Hello, I have a bit of a problem on how to approach this and not waste my time and effort. So here is how it all started…
Few weeks ago a friend sends me his company site backup asking to keep a copy because his backup strategy is non existent. I sad fine, I’ll keep a copy but maybe you should ask for an admin account so if we need to restore we can do it with any web dev company. I asked if I can snoop around the backup and both the dev and he agreed. The thing is that the same developer is running a few websites for our parent company, and they brag about their custom CMS and having a software engineering degree instead of “self thought Wordpress drag and droppers degree”. I thought nothing of it at the time, but since hanging around this place I sort of wanted to look at it in a bit more detail.
Now, I’m no IT staff, and I’m by no means a developer, but I do dabble in PHP and automating things so very quickly I saw same (serious) problems.
Passwords are non-salted MD5 hashes
There are four user accounts, one is the dev, and the other 3 are from some people who do content management, with roles “super admin”, “admin” and “user”. I managed to recover 3 out of 4 plaintext passwords in 4 different ways, Google search for MD5 reverse lookup, hashcat with dictionary attack, hashcat and mentalist with bruteforce attack, Facebook “about” page for some of the people involved (yes, 50% of the passwords are FirstnameBirthYear). The only one I couldn’t recover was the dev.
Now what I definitely DID NOT DO is use TOR to try and log in to our parent company websites using these credentials and IT DEFINITELY DID NOT WORK . And when I didn’t do this, no one noticed a login from who knows where the exit node was.
There is no CSRF protection of any kind, I think. There is no 2FA of any kind, I’m sure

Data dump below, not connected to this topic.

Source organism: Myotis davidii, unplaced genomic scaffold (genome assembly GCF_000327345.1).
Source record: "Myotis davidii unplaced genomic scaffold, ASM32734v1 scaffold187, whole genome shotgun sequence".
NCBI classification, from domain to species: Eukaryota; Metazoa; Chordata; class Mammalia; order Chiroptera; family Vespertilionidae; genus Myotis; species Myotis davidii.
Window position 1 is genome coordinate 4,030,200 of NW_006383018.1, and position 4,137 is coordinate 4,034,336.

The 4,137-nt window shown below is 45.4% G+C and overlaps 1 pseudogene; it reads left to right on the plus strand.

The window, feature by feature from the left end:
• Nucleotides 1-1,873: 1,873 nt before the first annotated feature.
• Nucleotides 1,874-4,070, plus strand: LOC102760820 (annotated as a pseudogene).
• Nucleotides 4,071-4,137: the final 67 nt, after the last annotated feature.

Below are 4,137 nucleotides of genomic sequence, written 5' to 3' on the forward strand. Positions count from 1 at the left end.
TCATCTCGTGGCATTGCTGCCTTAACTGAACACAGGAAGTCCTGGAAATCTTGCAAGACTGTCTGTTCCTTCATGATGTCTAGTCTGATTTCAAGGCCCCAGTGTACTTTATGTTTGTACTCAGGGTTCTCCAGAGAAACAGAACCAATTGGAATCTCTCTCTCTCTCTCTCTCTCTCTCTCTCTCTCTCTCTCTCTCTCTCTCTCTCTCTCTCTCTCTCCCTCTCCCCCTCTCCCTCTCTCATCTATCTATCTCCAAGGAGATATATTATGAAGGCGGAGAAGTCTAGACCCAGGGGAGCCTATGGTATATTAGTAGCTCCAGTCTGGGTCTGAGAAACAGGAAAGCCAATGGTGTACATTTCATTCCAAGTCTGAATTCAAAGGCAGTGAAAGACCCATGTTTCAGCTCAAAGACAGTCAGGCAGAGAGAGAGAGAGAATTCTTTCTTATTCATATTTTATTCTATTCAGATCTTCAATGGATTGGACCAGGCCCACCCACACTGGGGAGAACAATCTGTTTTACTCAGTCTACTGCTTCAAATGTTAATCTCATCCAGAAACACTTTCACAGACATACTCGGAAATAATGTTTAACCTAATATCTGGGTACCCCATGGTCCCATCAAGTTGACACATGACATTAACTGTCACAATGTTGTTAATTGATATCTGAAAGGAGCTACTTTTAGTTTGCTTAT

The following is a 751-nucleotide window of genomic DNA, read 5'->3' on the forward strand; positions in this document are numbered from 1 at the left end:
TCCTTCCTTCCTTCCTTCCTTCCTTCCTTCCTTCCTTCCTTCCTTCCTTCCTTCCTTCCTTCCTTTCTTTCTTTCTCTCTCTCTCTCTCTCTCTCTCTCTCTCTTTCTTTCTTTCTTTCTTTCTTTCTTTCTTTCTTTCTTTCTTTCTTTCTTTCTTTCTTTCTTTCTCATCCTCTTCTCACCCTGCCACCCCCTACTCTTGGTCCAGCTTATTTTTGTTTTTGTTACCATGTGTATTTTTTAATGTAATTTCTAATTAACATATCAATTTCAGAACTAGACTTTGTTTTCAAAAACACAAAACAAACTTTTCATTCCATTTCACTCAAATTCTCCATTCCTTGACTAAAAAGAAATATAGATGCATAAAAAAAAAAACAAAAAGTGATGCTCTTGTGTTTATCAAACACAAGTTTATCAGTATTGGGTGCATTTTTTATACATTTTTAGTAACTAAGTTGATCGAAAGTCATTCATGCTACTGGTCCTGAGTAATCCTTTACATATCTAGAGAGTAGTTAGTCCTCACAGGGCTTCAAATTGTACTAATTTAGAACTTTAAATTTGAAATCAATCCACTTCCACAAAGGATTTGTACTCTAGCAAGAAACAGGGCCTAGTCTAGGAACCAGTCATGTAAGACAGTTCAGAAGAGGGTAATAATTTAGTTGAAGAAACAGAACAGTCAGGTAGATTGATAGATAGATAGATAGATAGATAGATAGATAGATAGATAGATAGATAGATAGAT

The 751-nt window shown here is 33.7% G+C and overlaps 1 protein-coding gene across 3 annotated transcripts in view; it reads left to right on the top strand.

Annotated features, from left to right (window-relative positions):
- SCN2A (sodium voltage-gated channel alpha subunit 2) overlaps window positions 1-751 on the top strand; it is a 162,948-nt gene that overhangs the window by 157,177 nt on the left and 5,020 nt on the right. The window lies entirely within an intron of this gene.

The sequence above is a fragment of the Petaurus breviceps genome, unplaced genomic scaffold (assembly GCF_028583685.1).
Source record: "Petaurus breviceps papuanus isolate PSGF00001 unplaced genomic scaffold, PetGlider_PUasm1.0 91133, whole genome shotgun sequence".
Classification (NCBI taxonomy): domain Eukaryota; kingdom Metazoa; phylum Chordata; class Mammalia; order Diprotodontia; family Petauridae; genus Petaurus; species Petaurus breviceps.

Every single form has no token of any kind to make sure there is no CSRF shenanigans. I tried using CURL to send a post request to the login page, and if the credentials are wrong i get back HTML with “wrong username or password” in it. If however I POST the right login credentials i get back the login page with no errors, I assume because there is no way to create a session. So in theory I could inject an account via cross site scripting? I have no Idea how, but in theory I could, right? (done on Linode VM, not live site)
There is a lapse in logic when crating accounts
When creating accounts, code will check if the user is “superadmin” or “admin” but nothing else. The problem is this info comes from the hidden form field that I can edit and put “Bugs Bunny” in if I want. In combination with adding an option of “superadmin” to HTML I was able to use “admin” account to inject a “superadmin” account. The fun part is that super admin accounts are not listed, so no one would even know about this. (done on Linode VM, not live site)
These are just some problems I tracked down within a couple of days, and I have no official computer science or software engineering training at all. How can someone claiming to be a software engineer not know about these things I picked up casually dabbling in PHP?
How do I approach this and warn my parent company about the problems, knowing them I don’t think IT people will care (or will and take 100% credit for it), and senior management won’t have any idea what I’m talking about.
I’m thinking about approaching the dev, and letting the parent company president and IT director know at the same time, and at least ask for better passwords and CSRF protections, this should be trivial to do, but I don’t know if their ego will kick in.
My dilemma is if I do something about this, I’ll be damned if someone elese gets pay bump for it, and on the other hand there is a serious potential of getting hacked f I just leave it alone.